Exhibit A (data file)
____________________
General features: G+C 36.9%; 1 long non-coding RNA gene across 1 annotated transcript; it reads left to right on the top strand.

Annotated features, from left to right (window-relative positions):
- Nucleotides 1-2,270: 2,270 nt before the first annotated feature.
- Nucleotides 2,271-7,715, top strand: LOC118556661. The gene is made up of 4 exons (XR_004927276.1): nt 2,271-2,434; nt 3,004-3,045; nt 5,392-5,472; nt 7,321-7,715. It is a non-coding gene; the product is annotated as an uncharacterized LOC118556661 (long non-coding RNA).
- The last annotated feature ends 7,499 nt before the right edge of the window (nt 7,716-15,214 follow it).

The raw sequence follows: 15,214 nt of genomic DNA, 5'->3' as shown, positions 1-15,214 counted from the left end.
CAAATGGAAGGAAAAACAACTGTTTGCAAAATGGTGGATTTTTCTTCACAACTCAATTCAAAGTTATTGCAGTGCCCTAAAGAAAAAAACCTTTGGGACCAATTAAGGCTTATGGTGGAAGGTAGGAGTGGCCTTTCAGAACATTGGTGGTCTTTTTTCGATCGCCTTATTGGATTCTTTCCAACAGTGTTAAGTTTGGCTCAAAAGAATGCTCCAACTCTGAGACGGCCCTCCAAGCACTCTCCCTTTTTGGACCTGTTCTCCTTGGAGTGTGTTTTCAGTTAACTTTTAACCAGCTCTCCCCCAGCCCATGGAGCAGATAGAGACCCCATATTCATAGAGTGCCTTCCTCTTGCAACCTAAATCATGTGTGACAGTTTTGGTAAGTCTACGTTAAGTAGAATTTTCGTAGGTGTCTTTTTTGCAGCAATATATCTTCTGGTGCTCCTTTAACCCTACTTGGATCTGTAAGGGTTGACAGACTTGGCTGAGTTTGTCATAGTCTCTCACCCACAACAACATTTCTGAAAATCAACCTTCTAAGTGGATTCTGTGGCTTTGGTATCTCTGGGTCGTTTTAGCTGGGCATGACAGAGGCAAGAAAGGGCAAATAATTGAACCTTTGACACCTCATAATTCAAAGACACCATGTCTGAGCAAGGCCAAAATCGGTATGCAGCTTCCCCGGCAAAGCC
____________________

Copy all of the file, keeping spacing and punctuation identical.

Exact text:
General features: G+C 36.9%; 1 long non-coding RNA gene across 1 annotated transcript; it reads left to right on the top strand.

Annotated features, from left to right (window-relative positions):
- Nucleotides 1-2,270: 2,270 nt before the first annotated feature.
- Nucleotides 2,271-7,715, top strand: LOC118556661. The gene is made up of 4 exons (XR_004927276.1): nt 2,271-2,434; nt 3,004-3,045; nt 5,392-5,472; nt 7,321-7,715. It is a non-coding gene; the product is annotated as an uncharacterized LOC118556661 (long non-coding RNA).
- The last annotated feature ends 7,499 nt before the right edge of the window (nt 7,716-15,214 follow it).

The raw sequence follows: 15,214 nt of genomic DNA, 5'->3' as shown, positions 1-15,214 counted from the left end.
CAAATGGAAGGAAAAACAACTGTTTGCAAAATGGTGGATTTTTCTTCACAACTCAATTCAAAGTTATTGCAGTGCCCTAAAGAAAAAAACCTTTGGGACCAATTAAGGCTTATGGTGGAAGGTAGGAGTGGCCTTTCAGAACATTGGTGGTCTTTTTTCGATCGCCTTATTGGATTCTTTCCAACAGTGTTAAGTTTGGCTCAAAAGAATGCTCCAACTCTGAGACGGCCCTCCAAGCACTCTCCCTTTTTGGACCTGTTCTCCTTGGAGTGTGTTTTCAGTTAACTTTTAACCAGCTCTCCCCCAGCCCATGGAGCAGATAGAGACCCCATATTCATAGAGTGCCTTCCTCTTGCAACCTAAATCATGTGTGACAGTTTTGGTAAGTCTACGTTAAGTAGAATTTTCGTAGGTGTCTTTTTTGCAGCAATATATCTTCTGGTGCTCCTTTAACCCTACTTGGATCTGTAAGGGTTGACAGACTTGGCTGAGTTTGTCATAGTCTCTCACCCACAACAACATTTCTGAAAATCAACCTTCTAAGTGGATTCTGTGGCTTTGGTATCTCTGGGTCGTTTTAGCTGGGCATGACAGAGGCAAGAAAGGGCAAATAATTGAACCTTTGACACCTCATAATTCAAAGACACCATGTCTGAGCAAGGCCAAAATCGGTATGCAGCTTCCCCGGCAAAGCC